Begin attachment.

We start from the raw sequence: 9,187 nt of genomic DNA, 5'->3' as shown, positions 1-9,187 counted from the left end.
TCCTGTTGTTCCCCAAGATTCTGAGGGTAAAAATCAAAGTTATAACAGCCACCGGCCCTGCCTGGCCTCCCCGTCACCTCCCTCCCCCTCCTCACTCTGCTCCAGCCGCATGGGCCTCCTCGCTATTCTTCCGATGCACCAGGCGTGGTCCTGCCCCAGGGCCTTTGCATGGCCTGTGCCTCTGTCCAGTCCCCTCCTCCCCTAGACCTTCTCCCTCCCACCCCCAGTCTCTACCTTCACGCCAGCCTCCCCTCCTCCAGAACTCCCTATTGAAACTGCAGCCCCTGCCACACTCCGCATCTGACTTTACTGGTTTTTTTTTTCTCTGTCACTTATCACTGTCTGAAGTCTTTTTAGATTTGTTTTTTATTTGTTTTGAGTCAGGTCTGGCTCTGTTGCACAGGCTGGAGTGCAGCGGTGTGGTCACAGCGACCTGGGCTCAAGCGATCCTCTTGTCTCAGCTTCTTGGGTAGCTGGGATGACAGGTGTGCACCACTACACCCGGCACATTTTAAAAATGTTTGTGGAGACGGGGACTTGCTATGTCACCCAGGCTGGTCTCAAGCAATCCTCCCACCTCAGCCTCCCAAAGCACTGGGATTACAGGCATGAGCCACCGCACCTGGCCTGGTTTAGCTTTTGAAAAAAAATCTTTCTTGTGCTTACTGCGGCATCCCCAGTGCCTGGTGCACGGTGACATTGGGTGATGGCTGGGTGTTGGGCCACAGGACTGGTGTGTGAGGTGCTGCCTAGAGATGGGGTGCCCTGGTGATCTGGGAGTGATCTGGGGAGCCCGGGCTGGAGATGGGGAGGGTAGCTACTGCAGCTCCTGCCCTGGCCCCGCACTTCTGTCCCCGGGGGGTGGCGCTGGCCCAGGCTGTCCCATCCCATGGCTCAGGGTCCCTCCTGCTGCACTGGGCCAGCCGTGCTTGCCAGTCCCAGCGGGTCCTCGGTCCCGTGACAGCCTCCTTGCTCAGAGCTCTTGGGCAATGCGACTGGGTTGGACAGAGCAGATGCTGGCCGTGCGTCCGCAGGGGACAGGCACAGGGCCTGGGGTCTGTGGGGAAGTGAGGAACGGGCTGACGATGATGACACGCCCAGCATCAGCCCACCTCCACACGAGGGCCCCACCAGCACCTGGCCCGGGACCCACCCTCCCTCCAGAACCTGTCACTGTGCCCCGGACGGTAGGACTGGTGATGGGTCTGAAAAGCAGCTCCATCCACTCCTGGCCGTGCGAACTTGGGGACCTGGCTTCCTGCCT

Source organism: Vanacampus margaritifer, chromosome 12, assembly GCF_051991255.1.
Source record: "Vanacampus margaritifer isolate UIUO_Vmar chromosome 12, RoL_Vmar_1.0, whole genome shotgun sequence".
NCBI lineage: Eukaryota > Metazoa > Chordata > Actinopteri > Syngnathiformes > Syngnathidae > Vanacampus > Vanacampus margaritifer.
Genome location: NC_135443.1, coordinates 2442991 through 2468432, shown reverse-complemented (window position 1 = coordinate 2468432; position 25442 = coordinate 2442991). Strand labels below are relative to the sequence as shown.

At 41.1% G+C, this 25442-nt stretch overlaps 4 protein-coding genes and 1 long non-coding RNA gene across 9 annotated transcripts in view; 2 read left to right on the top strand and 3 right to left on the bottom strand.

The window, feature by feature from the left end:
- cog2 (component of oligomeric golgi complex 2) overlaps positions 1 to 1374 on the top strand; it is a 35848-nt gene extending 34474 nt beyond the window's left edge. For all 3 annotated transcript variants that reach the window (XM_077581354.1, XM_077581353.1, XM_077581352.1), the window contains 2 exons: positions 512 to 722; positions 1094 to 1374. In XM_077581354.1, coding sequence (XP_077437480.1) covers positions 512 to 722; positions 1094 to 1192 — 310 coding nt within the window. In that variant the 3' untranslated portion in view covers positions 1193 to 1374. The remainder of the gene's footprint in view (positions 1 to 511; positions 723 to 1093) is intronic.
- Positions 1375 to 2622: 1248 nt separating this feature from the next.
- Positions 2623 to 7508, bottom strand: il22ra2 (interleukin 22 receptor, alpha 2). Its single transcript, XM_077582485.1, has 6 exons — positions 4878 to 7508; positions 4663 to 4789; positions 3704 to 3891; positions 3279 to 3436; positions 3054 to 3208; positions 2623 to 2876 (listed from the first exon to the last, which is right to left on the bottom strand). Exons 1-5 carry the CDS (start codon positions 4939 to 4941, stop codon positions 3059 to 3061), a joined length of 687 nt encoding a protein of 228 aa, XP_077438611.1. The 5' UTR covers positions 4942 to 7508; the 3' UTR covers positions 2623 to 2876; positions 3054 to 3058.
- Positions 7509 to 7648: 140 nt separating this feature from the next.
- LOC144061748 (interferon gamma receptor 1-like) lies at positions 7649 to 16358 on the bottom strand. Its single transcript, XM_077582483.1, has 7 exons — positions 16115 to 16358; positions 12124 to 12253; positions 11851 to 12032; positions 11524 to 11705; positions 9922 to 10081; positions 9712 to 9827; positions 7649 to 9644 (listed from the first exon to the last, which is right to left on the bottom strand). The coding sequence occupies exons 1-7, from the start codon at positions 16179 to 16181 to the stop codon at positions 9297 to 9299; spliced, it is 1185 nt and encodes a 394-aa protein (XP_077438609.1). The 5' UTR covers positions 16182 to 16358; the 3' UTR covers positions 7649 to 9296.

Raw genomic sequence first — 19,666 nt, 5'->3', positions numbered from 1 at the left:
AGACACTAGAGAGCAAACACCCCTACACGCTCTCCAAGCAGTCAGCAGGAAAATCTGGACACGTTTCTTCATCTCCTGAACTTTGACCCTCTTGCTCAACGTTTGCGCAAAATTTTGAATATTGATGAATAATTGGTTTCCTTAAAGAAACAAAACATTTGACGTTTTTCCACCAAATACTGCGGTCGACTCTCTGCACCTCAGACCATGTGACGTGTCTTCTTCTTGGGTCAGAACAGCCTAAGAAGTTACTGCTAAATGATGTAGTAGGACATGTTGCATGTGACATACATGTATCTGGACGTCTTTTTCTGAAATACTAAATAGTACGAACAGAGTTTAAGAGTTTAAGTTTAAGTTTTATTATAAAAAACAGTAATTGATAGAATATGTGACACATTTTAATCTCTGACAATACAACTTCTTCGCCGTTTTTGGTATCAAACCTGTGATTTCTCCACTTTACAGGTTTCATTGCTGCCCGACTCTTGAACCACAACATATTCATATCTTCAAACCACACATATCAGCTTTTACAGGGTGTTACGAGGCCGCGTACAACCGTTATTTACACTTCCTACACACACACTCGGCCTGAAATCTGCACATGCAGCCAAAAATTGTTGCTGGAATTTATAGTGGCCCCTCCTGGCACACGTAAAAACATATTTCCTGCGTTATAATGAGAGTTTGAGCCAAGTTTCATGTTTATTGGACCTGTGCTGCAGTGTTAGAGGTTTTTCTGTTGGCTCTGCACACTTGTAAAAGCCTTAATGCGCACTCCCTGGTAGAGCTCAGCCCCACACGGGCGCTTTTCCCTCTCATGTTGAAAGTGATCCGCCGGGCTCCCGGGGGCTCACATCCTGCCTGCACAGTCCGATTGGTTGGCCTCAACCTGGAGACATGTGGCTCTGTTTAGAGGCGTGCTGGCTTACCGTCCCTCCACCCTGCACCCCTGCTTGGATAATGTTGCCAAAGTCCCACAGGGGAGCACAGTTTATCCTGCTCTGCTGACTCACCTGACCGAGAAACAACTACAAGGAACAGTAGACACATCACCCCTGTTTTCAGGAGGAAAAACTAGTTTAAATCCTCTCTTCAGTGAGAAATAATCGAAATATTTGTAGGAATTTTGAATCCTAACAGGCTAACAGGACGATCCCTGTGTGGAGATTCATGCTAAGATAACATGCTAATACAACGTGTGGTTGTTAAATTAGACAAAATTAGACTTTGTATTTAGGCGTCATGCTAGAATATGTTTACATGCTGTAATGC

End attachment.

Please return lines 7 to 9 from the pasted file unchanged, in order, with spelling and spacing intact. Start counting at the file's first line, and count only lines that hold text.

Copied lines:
At 41.1% G+C, this 25442-nt stretch overlaps 4 protein-coding genes and 1 long non-coding RNA gene across 9 annotated transcripts in view; 2 read left to right on the top strand and 3 right to left on the bottom strand.

The window, feature by feature from the left end:
- cog2 (component of oligomeric golgi complex 2) overlaps positions 1 to 1374 on the top strand; it is a 35848-nt gene extending 34474 nt beyond the window's left edge. For all 3 annotated transcript variants that reach the window (XM_077581354.1, XM_077581353.1, XM_077581352.1), the window contains 2 exons: positions 512 to 722; positions 1094 to 1374. In XM_077581354.1, coding sequence (XP_077437480.1) covers positions 512 to 722; positions 1094 to 1192 — 310 coding nt within the window. In that variant the 3' untranslated portion in view covers positions 1193 to 1374. The remainder of the gene's footprint in view (positions 1 to 511; positions 723 to 1093) is intronic.